Finally they have an algorithm for a girl like me, who is just trying to generate fake romance titles! Check out this article with a fabulous list of names generated by mashing 20,000 romance titles into a neural network.
Now, most of the ones in the article are delightfully wacky--although, as the author of the article who built the neural network points out, actual romance novel titles can be almost as fun. So here's a mini-quiz that covers some of that place where they meet in the middle.
A) The Sheikh's Marriage Sheriff
B) The English Millionaire Investigator
C) Her Billionaire Rancher Boss
D) The Consultant Count
A) The Prince's Virgin's Virgin
B) Virgin Viking
C) The Italian's Virgin Acquisition
D) The Virgin Date of Sexy
A) Christmas of the Year
B) Winning for Christmas
C) A Cowboy For Christmas
D) The Santa Wife
This had me thinking about how I would do by hand what the network did--trying to really operationalize the patterns in the titles and the keys that fit together into them. I've done part of it before: Verbed by Someone's Noun; His Adjective Noun; Verbing the Adjective Occupation.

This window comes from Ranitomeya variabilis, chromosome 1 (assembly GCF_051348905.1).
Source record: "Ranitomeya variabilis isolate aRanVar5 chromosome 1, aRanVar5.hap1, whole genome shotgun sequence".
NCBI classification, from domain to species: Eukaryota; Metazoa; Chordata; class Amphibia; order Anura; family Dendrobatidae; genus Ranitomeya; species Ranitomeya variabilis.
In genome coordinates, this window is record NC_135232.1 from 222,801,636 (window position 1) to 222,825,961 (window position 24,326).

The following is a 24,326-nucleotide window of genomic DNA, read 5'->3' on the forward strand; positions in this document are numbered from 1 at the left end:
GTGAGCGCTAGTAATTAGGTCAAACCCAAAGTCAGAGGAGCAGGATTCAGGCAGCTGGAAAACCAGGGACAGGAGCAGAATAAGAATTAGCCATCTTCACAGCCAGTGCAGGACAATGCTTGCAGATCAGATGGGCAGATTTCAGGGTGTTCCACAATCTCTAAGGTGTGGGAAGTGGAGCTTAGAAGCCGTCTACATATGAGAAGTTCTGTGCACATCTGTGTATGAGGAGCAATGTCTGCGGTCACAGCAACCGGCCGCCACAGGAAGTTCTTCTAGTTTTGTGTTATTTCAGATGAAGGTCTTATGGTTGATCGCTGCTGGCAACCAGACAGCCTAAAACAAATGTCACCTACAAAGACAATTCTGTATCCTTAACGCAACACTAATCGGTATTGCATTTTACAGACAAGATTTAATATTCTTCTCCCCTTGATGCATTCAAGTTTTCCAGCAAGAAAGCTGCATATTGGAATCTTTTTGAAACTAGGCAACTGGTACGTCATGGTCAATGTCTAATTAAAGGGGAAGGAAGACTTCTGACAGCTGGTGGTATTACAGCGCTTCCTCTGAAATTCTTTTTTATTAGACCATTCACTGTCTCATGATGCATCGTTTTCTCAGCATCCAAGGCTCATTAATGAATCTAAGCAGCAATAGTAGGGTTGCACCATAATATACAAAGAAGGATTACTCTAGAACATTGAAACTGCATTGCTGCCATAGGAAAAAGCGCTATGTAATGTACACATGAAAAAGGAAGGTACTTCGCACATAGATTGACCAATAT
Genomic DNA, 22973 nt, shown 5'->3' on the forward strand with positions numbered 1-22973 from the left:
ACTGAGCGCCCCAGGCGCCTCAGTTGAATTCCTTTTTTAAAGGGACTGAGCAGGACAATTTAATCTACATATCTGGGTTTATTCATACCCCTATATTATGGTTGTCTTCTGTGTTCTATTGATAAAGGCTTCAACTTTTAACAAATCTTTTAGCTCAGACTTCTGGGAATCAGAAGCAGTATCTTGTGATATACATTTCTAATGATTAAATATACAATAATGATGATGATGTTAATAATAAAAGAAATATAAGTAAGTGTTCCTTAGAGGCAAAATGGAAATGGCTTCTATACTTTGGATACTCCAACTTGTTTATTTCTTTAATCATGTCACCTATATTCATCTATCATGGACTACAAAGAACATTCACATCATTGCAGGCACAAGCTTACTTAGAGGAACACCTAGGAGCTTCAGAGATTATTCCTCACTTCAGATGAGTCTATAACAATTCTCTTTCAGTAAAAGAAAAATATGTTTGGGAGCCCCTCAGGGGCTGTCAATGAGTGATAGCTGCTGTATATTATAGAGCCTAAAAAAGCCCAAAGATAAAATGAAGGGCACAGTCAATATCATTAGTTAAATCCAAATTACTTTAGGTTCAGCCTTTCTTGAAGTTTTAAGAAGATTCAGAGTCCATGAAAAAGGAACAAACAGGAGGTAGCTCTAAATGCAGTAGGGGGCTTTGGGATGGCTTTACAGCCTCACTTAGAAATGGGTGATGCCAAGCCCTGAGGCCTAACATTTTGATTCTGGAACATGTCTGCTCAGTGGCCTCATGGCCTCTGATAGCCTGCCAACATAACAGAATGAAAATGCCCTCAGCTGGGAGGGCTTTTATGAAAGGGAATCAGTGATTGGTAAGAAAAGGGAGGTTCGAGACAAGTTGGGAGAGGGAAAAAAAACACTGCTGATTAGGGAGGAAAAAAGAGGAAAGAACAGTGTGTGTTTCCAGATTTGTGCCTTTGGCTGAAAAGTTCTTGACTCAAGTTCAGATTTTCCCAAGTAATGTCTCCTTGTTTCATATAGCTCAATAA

In some of the series, it's laid out pretty black and white. Here's the current publisher's page for the Harlequin Presents line. Plenty of Someone's Adjective Noun to go around.
The Tycoon's Outrageous Proposal
Cipriani's Innocent Captive
The Italian's Virgin Acquisition (gave that one away!)
The Sicilian's Surprise Wife
The Prince's Stolen Virgin
But then sometimes you can see the pattern, but you can't quite define it. Like, if you leave out the prepositions, you've got State of Being [possible preposition] Adjective Direct Object.
Engaged for Her Enemy's Heir
Protecting His Defiant Innocent
Carrying the Spaniard's Child
Bought for the Billionaire's Revenge
Except that Adjective isn't quite the word for all those possessive nouns.And I'm not sure about the Protecting one really fitting. I don't know, it's late at night, and I'm looking at these lists and just feeling like